*This is Holy Week for Christian denominations, so I hesitate to write in support of certain strategic benefits of sloth, one of the seven deadly sins, but here it goes:
There’s a phrase written on my office whiteboard: “Sloth is the new genius.” That was my reply once when someone complimented me on having apparently anticipated a project’s “new” new direction and deliverables well in advance.
Actually I had ignored several weeks of activity on the project’s “new” direction because it just didn’t make strategic sense. Instead, I stuck with the direction we’d been working on for months since it was clearly a solid approach. When everybody came to their senses and returned to the old plan (which was now the “new” new plan), it only looked as if I had been really smart and proactive. It was anything but that. I’d simply done nothing on the project and placed attention on other efforts while everyone else frantically tried in vain to change course.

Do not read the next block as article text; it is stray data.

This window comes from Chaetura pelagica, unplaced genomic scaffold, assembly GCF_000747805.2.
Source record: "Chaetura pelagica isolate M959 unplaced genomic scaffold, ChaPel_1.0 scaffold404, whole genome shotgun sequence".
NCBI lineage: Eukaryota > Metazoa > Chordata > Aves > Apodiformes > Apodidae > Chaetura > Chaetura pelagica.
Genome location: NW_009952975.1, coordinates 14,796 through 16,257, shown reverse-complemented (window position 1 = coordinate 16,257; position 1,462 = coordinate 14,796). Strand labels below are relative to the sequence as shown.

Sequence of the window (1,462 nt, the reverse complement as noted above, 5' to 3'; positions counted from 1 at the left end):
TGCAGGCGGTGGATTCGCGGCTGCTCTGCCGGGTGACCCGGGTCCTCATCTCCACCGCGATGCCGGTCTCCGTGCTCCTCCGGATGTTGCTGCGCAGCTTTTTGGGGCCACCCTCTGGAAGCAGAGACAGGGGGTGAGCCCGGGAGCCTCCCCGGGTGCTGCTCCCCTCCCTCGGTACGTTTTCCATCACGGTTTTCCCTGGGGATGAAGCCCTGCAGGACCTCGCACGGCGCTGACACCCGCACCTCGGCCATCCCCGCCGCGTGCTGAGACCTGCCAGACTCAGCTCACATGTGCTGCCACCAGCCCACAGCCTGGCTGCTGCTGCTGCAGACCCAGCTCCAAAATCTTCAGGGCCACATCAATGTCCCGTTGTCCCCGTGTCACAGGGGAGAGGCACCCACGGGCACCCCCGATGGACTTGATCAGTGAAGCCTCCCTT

Find yourself getting caught amid constantly changing direction? If you do and a new one doesn’t make sense, rather than going with the flow maybe you should just do nothing.
Be careful though, because as befits any deadly sin, there are major risks and potentially heavy penalties in a slothful approach. Guess wrong and if things don’t ultimately swing back to the original strategic path, you could find yourself corporately dead. But if you understand how the morphfiends in your business life operate and can read the situation correctly, your strategic slothfulness can keep you out lots of corporate silliness. It’s your call.